Consider the consequences of renting your property to someone with a history of evictions for non payment of rent or a habit of writing bounced checks. Or the effects of allowing someone who has a criminal record or several collection accounts to live on your property. What about a terrorist or sex offender?
It only makes sense that a conscientious landlord would want to know everything possible about a prospective tenant before renting to them. But sadly, there are many property owners who do not take the time to properly screen their applicants. If they choose to rent based on feelings rather than facts and don’t run a tenant background check, they risk paying the price in the end.
In addition to the information revealed on a person’s background check for tenants, there may be red flags that become apparent as you meet with the candidate and go over their application.
#1 The applicant can’t or won’t give you contact information for their current landlord, employer, or personal references. What are they trying to hide? Perhaps these people have negative information or experiences with the candidate that could negatively influence your decision as to whether you’ll want to rent to them or not.
#2 The applicant provides suspicious pay stubs. If your applicant has not supplied employer contact information, you should ask for their most recent pay stubs to verify their employment. It is imperative that you check all the basic information on the pay stub closely and look for any discrepancies in the numbers, formatting and overall quality. This is a long-used scam that has become more popular with the rise in the number of websites that offer fraudulent pay stubs. Self-employed applicants should supply a tax return document with proof of earnings and income.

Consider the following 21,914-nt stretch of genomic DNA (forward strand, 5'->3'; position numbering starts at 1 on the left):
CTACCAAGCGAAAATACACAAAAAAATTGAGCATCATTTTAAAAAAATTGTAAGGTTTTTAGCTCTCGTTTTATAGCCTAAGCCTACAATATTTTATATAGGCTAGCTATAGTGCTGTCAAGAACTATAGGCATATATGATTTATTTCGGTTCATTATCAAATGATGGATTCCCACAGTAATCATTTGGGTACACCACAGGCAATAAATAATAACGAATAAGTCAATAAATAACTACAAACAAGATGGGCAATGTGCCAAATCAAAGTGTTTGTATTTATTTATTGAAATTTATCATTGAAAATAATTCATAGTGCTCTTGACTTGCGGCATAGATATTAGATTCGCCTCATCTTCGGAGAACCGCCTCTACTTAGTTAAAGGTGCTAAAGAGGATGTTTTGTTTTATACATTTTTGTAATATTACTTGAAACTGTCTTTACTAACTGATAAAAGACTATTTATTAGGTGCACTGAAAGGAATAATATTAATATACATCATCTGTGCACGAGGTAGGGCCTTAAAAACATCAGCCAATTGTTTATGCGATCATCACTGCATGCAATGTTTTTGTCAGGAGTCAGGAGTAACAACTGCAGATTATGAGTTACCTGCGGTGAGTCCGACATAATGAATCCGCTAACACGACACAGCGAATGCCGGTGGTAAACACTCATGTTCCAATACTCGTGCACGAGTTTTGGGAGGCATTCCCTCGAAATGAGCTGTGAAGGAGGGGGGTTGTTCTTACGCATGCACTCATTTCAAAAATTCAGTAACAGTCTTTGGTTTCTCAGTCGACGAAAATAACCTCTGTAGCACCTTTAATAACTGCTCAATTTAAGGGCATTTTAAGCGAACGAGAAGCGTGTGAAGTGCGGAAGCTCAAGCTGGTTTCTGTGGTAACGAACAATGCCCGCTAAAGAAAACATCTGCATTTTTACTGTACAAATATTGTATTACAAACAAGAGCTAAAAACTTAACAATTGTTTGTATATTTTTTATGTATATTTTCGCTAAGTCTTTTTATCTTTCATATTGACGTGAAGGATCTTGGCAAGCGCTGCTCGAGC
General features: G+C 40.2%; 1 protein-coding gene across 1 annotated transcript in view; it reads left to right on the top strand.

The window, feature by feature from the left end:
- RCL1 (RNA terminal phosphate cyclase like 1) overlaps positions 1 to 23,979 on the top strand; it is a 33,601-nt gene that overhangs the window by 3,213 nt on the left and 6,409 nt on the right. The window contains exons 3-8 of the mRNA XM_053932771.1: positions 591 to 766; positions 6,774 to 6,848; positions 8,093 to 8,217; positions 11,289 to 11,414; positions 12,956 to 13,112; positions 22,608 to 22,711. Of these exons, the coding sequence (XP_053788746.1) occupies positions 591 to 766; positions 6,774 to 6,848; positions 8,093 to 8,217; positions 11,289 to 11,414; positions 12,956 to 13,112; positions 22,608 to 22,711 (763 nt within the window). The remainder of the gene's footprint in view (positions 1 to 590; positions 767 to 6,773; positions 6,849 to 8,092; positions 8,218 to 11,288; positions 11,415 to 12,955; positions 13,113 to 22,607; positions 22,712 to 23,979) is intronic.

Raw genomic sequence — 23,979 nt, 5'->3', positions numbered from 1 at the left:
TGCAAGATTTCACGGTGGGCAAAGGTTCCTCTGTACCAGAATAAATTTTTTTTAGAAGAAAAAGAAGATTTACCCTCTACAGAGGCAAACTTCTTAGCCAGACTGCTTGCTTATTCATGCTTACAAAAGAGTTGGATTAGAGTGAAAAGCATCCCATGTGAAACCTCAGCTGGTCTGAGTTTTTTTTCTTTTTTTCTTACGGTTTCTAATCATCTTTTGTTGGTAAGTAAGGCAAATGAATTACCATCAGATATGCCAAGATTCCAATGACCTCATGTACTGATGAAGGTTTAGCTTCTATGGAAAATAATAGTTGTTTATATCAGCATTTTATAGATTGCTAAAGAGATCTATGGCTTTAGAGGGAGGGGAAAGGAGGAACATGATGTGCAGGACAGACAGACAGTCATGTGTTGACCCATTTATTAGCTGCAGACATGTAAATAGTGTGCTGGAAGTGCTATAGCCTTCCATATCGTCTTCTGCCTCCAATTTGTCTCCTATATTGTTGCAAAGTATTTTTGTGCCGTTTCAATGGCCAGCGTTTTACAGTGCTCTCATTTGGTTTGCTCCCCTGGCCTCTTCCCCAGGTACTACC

#3 The application omits information or is inconsistent. Carefully review the application for omitted information or inconsistencies. The profile on the reports should match the person who filled out the application. Make certain that the date of birth, employment history and most importantly, the Social Security Number match the person’s profile.
#4 The deposit check is greater than the amount you are asking for. Always ask for a cashier’s check or money order in payment for the security deposit and first month’s rent. When an applicant wants to pay the deposit or even their monthly rent in cash, it might be an indication that they run a non traceable business or have an illegal occupation.
Be suspicious if they ask you to accept a deposit check in an amount greater than you are asking for with a request for you to refund them the overpayment. Never accept more money than the specified rent for your property and do not accept an out-of-state cashier’s or paper check, especially if it is for more than you are due. This is a well-known scam that will leave you without your money and without a tenant.
Someone who wants to pay the deposit in installments probably lacks the income to rent the property. It may also be that they are not planning to make those additional payments at all. Do not sign a lease until you know that you will receive the security deposit in full before the move-in date. Keep in mind that there are a few cities that have passed “Renter’s Choice” bills which may allow tenants to pay their deposit in payments, but you can still incentivize tenants to pay the deposit in full.
If they are allowed to postpone paying the full security deposit, you may never see that money or the rent for the following months. Should you begin the eviction process, they know that it will be several months before they must vacate the premises. In the meantime, they are living in your property rent-free.
#5 The applicant insists you use a copy of the credit report they provide. Beware if the applicant tries to give you a copy of their “credit report” rather than have you order your own. This could be an attempt on their part to keep you from seeing their true financial history. With today’s technology available to anyone, it is surprisingly easy to create a favorable credit report that will lead you to rent to someone who is not a reliable tenant. Note, New York has recently allowed tenants to furnish their own credit reports, but that still doesn’t mean you can’t pay for and run a credit report yourself. Always verify.